An anti-inflammatory treatment, studied in the labs of regenerative medicine specialists and trauma surgeons, may prevent what's become one of the war-defining injuries for today's troops.
Those burned by high-velocity explosive devices are at-risk for heterotopic ossification (HO), in which bone develops in places it shouldn't be, outside the skeleton, in joints, muscles and tendons. The painful condition can make it difficult to move and function and commonly affects patients who suffer burns, automobile accidents, orthopedic surgery and blast injuries and other combat wounds.
Research led by the University of Michigan Health System sheds light on how and why HO develops and reveals a potential method to interrupt the cell signaling that leads to abnormal bone growth.
Using tissue from burn patients and a mouse model of trauma-induced HO, researchers analyzed the body's response to burn injury. They confirmed the link between burn injury and activity of ATP, a primary energy source for cells that, when elevated, can make reactions normally impossible in biological conditions, possible – such as ectopic, or abnormal, bone.
By using an apyrase, a compound capable of breaking down ATP, researchers were able to reduce heterotopic ossification, according to study findings published in Science Translational Medicine.
Additional study will be required to develop an HO prevention therapy for humans that can be tested for safety and effectiveness.
"These findings are exciting and suggest that localized anti-inflammatory treatment may help prevent future development of ectopic bone, even at sites distant from the trauma," says lead study author Benjamin Levi, M.D., a plastic and reconstructive surgeon at the University of Michigan.
He is director of the Burn/Wound and Regenerative Medicine Laboratory at the University of Michigan where research teams are focused on prevention and early diagnosis of HO before it's visible on x-rays and CT scans.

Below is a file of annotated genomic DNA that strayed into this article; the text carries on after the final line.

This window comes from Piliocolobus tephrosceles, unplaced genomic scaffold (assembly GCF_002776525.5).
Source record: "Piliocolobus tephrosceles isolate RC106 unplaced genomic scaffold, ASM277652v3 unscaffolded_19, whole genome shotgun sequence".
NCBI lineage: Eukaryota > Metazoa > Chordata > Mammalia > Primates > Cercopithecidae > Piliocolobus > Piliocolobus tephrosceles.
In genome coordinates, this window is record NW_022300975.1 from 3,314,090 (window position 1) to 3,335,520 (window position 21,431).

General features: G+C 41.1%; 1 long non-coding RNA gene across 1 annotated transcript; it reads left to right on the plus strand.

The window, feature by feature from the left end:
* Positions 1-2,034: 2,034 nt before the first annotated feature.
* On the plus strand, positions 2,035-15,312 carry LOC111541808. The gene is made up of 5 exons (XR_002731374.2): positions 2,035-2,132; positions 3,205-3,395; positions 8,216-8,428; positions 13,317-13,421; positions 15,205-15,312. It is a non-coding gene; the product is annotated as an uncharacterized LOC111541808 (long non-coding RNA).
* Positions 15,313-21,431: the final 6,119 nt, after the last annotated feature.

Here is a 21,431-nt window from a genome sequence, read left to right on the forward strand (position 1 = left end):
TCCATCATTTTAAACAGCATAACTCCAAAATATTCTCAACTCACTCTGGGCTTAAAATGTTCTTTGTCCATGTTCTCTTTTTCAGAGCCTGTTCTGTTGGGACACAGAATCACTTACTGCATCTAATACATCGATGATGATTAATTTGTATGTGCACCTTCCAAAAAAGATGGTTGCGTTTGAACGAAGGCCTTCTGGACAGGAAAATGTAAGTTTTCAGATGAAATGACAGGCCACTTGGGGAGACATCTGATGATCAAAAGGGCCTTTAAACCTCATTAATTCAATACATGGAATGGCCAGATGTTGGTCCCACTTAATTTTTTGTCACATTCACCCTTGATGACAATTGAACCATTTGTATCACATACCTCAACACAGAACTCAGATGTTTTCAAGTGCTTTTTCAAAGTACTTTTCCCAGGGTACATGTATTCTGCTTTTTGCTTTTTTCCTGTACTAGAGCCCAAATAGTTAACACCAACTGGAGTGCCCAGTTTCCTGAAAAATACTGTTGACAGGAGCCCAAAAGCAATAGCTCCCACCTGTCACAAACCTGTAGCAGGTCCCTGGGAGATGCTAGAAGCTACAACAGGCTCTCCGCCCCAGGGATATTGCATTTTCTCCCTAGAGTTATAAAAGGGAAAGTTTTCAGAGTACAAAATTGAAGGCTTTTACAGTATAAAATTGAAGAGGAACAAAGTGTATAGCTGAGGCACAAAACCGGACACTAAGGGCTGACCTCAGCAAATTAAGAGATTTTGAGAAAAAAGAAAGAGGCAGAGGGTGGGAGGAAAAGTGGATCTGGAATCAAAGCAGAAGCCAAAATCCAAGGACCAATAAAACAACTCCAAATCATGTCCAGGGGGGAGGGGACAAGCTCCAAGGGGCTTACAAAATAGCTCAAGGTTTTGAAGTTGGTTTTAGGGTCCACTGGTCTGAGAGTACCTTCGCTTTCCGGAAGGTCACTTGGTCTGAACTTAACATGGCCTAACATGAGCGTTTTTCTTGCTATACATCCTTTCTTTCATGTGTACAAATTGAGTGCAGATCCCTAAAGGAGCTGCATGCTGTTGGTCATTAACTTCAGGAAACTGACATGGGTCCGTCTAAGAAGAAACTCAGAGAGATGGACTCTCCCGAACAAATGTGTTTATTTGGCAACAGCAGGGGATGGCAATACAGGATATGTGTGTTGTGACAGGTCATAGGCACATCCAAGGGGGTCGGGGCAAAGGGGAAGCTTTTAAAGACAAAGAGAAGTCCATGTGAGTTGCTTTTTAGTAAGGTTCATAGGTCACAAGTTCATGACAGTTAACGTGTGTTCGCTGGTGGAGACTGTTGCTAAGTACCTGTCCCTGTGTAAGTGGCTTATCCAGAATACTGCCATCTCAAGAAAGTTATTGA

Levi, along with lead author Jonathan R. Peterson, of the University of Michigan Medical School, and Stewart Wang, M.D., Ph.D., Director of Burn Surgery at the U-M Health System, worked with colleagues from the Naval Medical Research Center, the University of Texas Medical Branch, Massachusetts General Hospital, and surgery, public health, chemistry, bioengineering and dental faculty at the U-M on the current study.
Apyrase treatment beyond burns
In addition to burn and trauma patients who are at risk for HO, more than one million patients a year undergo joint replacement in the United States and 20 percent of these patients will develop HO.
Authors of an accompanying editorial, "Burned to the Bone," suggest study of an apyrase treatment for heterotopic ossification formation go beyond high-risk burn patients.
The debilitating bone condition has complicated more than 60 percent of severe wartime orthopedic casualties during the Afghanistan and Iraqi conflicts, impacting more than 1,200 veterans, editorial authors note.
Additional study, they say, may reveal whether the treatment would help those suffering traumatic brain, orthopedic and spinal cord injuries.
More information: "Treatment of Heterotopic Ossification through Remote ATP hydrolysis," Science Translational Medicine, 24 September 2014, Vol. 5, Issue 255.
Journal information: Science Translational Medicine
Provided by University of Michigan Health System